Do you compost? That’s the question to put to your neighbors this Wednesday when you see those bright green bins used to gather food and other organic waste as part of Princeton’s green recycling program. Volunteers will be out adding stickers to the containers this week. “We’ll be blinging the bins,” says Diane Landis, executive director of Sustainable Princeton.
The program collects biodegradable material every Wednesday, in carts provided by Central Jersey Waste. Everything from orange peel to egg shells, chicken bones to leftover pizza is potential compost. Not only that, those messy pizza boxes, paper towels, and napkins can also be tossed into the bright green bins, along with sticks and branches.
According to the town’s website, food waste and other organic matter make up more than half a typical household’s weekly trash collection.
Designed to keep food waste out of landfills, the program began in June 2011, with a three-month trial collecting curbside organic waste. So successful was the pilot, gathering 60 tons of waste, that the program expanded. To date 500 Princeton households have joined, said Ms. Landis.
Recycling such waste is not only good for the planet it reduces energy use, which is part of Sustainable Princeton’s mission. By partnering with Princeton residents, businesses, schools, local government, and community groups, the 501c(3) non-profit hopes to reduce waste by 50 percent in Princeton by 2016, and energy generated by fossil fuels by 20 percent by 2020.
The group, which includes Mayor Liz Lempert on its board, was born of a partnership between the Princeton Environmental Commission and the New Jersey Sustainability State Institute.
Taking part in a collective composting exercise can be even more efficient than individual backyard composting since large compost files are covered and generate sufficient heat to break down items not usually recommended for home composting, such as bones and fish skins. It is estimated that such organic items become compost in just 80 days after they are collected.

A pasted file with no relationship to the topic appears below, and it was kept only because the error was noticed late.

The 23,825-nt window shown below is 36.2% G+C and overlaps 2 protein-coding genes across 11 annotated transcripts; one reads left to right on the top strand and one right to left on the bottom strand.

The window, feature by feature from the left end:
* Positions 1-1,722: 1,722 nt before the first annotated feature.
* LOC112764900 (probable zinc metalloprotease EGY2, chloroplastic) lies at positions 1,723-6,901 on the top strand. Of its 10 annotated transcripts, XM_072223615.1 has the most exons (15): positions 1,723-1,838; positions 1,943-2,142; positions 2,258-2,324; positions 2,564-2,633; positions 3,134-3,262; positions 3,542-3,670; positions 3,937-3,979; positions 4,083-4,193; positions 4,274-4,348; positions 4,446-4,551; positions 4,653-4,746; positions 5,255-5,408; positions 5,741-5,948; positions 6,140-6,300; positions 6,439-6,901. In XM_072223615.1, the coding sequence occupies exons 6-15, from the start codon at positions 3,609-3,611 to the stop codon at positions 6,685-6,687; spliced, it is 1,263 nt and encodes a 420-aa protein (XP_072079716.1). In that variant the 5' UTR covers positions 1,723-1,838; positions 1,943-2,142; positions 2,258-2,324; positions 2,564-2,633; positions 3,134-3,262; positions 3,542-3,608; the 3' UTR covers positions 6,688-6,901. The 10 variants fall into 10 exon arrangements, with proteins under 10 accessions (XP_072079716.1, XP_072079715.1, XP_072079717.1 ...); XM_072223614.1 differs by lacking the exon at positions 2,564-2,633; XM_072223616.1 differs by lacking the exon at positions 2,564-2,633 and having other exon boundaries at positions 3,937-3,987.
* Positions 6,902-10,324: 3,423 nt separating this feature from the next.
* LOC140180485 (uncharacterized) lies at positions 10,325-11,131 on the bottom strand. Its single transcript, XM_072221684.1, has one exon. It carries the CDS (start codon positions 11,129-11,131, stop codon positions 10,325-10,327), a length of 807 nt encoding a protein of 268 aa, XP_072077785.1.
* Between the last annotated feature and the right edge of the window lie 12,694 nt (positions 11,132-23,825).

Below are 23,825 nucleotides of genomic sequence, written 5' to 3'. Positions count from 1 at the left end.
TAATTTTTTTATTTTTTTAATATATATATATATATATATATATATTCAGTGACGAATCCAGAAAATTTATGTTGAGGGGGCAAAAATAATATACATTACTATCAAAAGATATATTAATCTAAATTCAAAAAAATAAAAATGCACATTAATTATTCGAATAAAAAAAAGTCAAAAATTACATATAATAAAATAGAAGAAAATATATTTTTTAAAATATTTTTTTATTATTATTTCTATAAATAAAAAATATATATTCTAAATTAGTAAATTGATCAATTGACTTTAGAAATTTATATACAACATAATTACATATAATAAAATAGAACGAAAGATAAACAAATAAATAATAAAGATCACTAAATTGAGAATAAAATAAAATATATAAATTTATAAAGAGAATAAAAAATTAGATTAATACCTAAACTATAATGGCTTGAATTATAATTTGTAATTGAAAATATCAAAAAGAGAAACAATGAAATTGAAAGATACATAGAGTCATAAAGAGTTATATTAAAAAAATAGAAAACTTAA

To date, Jefferson Road has the most curbsiders, with 15 homes currently enrolled in the program. Dodds Lane is a close second with 11 homes. Sustainable Princeton is offering a prize to the first street in Princeton that goes green by having every house signed up for collection. Following behind Jefferson Road and Dodds Lane, are Mt. Lucas Road and Moore Street, with eight homes so far; Clover Lane, Snowden Lane, and Herrontown Road, with seven; Turner Court and Hawthorne Street, with five; and Woodland Drive, with four. Regatta Row, which has only four homes on the entire street, might well prove the winner. So far, three homes are enrolled, so just one more to go to become the first street in Princeton to become entirely organic.
To join the program, simply fill out a registration form and mail it with a payment of $65 to Janet Pellichero at the Department of Public Works; 1 Monument Drive, Princeton, N.J. 08540. The form can be downloaded from www.princetonnj.gov. For more information, call Ms. Pellichero at (609) 688-2566, or email: email@example.com.
Once enrolled, you’ll receive a 32 gallon wheeled and lidded cart delivered to your home along with a kitchen collector and a supply of bags (biodegradable, of course) to line it.
For those keen to learn more about composting, the Master Gardeners of Mercer County present, “Composting: Creating your own Black Gold,” on Sunday, April 7, from 1 to 2:30 p.m. at Mercer Educational Gardens, 431 A Federal City Road, Pennington. The free demonstration will show how to turn kitchen scraps, leaves, plant clippings and other materials into “Black Gold” that enriches soil and improves its structure.
Master Gardeners will show ways to make composting bins from wood pallets and, since the demonstration site is located right next to the Mercer County Equestrian Center, participants will have an opportunity to visit the Center’s barn and pick up manure to take home. A lidded container is needed and a donation of $3 to benefit the Master Gardeners of Mercer County’s educational programs, is suggested.
For more information, visit www.mgofmc.org.